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Establish a culture of professionalismEstablish a culture of professionalism

Pilots are typically considered to be thorough, detail-oriented people. They set lofty standards for themselves, focus on success, and commit themselves to getting the job done while maintaining a high level of safety. In a word, they act as professionals, even if they’re not employed as pilots.

Dan Dyer, the owner and founder of the San Carlos Flight Center in California, has made the culture of professionalism a cornerstone of his business. When hiring CFIs he takes into account the applicant’s attitude about professionalism. “That’s your first checkpoint, to see if they care about excellence in instruction,” Dyer said. By starting out with motivated instructors who are dedicated to doing a great job, he knows his customers will be well served.

Good hiring practices aren’t the whole story, though. He also insists on creating a culture of excellence that permeates the business. “In CFI meetings we talk incessantly about professionalism in flight instruction.”

Dyer’s sharp focus on what makes his business work is central to his success. “I understand the role of the school is not to teach. The instructors teach. The school creates an environment where good instructors teach.”

A few hundred miles north in Puyallup, Wash., Shawn Pratt operates the Safety in Motion Flight Center. Shawn’s hiring process also seeks the best available CFIs. “Part of the hiring process is seeing what kind of experience they have working with people and teaching.”

Pratt makes the point that CFIs who carry a certain level of professionalism provide the basis for a productive, safe, instructional environment. “I really can’t teach caring and motivation,” he said. Candidates must already possess those qualities to be successful at SIM Flight Center.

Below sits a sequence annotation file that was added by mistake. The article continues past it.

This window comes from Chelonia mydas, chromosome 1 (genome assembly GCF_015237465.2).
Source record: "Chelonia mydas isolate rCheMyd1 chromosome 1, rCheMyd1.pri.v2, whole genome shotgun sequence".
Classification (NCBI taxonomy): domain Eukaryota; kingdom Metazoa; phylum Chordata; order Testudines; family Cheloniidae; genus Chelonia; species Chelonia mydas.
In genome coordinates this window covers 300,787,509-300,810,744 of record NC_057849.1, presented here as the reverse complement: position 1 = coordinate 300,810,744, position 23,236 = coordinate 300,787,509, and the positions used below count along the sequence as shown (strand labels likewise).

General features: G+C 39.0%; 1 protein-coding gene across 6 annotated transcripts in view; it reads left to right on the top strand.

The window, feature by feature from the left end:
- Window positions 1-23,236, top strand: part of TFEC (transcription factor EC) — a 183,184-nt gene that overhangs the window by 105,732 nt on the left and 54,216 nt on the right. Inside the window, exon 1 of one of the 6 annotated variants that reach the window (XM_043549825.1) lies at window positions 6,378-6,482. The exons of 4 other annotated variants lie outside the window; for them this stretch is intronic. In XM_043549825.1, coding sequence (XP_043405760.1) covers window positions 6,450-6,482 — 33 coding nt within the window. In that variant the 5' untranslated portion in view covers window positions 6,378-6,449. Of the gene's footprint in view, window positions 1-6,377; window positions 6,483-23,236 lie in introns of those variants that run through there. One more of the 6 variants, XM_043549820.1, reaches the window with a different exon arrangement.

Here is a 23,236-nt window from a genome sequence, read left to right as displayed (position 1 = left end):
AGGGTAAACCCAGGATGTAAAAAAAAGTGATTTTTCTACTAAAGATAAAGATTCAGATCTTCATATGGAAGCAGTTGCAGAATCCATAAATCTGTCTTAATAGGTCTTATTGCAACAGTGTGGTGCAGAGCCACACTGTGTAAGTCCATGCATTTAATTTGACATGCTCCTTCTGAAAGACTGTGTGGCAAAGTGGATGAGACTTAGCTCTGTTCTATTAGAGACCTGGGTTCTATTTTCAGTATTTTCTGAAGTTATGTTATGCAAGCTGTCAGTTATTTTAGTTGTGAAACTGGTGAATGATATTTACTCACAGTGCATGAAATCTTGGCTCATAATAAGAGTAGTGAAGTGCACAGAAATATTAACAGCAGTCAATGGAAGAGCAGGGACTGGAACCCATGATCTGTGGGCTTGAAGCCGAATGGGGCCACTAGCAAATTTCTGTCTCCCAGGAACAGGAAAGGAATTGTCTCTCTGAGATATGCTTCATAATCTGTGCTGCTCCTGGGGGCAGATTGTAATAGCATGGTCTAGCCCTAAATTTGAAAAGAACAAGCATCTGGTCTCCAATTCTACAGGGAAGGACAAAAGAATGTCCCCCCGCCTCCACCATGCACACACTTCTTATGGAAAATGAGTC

Shawn establishes a solid method of leadership by example, providing a standardized program for CFIs to work with. He also requires CFIs to be as prepared for each lesson as their students are expected to be. Having a Plan B for each lesson in anticipation of weather-outs, equipment issues, or other unforeseen circumstances keeps students from feeling they’re being taken advantage of by last-minute changes to their lessons that leave them unprepared and render the lessons to be of minimal value.

Flight training is a high-dollar investment that should result in high-quality customer service. These businesses take that to heart and as a result are doing well. “I think there’s a natural pull that brings people with similar goals together,” says Dyer. Put another way, students with high expectations seek out schools and instructors who can help them achieve success. Dyer and Pratt are finding that to be true and their businesses are succeeding as a result. That’s good food for thought and a great example for the rest of us.

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